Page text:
One brisk February afternoon, Ski and Suzie journey to Suwon to hike along the walls of the Hwaseong Fortress. Built during the Joseon Dynasty, the 5.7 kilometer wall surrounds a large portion of the city center as it climbs up Mt. Paldalsan and descends back down to street level. Besides taking some time to hike around the wall, archery is open to the public giving people a chance to tune their medieval marksmanship is they desire.
The trek along the wall isn’t too difficult at all and can be completed in less than three hours. While hiking, we took some time to check out Jindong Market near the wall’s south gate of Paldalmun. Though some of the markets smells may deter you from spending too much time there, it is definitely worth the trip to see how a traditional Korean market is run. Inside the main market building, there are many restaurants serving food in traditional fashion.
Hwaseong’s history is actually a very interesting story. During the Joseon Dynasty, King Yeongjo’s son Prince Sado went on an alleged killing spree caused my his mental illness. He was reportedly brutal and erratic and caused much shame to his father. With his wife’s consent, the King locked Prince Sado in a rice chest where he slowly died over the course of eight days. His son King Jeongjo held that his grandfather and other high ranking officials had framed his father. King Jeongjo built Hwaseong Fortress in an effort to restore his father’s honor.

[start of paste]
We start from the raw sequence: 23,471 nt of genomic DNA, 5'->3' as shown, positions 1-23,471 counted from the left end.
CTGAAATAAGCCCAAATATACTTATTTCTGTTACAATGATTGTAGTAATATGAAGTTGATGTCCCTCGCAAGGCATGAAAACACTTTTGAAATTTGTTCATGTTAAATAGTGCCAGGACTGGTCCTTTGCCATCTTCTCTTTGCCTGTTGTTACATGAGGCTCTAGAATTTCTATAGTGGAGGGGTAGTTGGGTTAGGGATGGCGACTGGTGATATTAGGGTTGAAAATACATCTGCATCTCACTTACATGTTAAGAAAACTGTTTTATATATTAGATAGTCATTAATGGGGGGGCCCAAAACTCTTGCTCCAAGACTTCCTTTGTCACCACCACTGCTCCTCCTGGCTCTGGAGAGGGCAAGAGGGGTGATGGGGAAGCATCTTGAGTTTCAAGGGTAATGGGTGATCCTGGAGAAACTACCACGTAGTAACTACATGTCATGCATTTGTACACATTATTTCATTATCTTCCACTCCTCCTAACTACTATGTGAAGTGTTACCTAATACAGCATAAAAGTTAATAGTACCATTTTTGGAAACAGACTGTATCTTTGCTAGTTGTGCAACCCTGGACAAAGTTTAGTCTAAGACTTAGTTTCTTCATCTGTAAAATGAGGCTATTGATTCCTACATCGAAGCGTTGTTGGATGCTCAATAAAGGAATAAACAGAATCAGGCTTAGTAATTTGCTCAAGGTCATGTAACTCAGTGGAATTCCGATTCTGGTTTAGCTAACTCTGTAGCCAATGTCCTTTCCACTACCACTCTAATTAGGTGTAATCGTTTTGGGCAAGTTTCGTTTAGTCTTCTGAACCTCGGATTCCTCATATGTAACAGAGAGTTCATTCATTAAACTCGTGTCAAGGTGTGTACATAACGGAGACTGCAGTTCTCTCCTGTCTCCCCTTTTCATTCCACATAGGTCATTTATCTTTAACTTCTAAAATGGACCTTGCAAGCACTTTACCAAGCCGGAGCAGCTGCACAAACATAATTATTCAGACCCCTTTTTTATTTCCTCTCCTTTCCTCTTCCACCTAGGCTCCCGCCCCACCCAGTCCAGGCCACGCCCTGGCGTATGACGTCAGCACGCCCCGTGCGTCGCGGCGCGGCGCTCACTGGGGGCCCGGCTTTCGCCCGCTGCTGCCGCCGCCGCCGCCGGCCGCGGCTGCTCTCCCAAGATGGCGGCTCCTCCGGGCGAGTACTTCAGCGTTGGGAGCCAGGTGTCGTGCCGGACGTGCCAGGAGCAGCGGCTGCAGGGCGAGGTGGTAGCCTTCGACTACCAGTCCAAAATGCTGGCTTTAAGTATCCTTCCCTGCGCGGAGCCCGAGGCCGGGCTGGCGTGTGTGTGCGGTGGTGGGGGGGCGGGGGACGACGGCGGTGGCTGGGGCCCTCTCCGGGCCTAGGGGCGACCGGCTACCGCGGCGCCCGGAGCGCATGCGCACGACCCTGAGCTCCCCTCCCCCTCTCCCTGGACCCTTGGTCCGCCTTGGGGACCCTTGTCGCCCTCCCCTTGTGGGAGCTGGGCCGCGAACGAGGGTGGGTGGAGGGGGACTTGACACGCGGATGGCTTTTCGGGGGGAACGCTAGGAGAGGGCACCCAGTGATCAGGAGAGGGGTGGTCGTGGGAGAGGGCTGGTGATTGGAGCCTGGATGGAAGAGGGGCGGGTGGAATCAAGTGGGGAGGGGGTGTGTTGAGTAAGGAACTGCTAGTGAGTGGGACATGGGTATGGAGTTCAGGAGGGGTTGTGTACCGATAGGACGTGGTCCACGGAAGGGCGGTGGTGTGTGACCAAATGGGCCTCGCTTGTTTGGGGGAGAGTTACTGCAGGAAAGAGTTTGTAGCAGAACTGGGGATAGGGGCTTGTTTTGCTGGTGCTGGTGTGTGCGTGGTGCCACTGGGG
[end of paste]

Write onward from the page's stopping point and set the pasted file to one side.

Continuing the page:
Since it surrounds the city center, finding the Hwaseong Fortress isn’t too hard at all once you get into Suwon. Whether you are in Seoul, Seongnam, Yongin, or many other cities nearby; there are a plethora of buses that go to Suwon and the wall isn’t hard to find at all from there.
If taking the subway, take the dark blue line 1 to Suwon Station. From there, you can take a number of green buses to the wall including the 2, 7, and 8. You can also walk there from the station as it is only about 2 kilometers to the fortress entrance from the subway.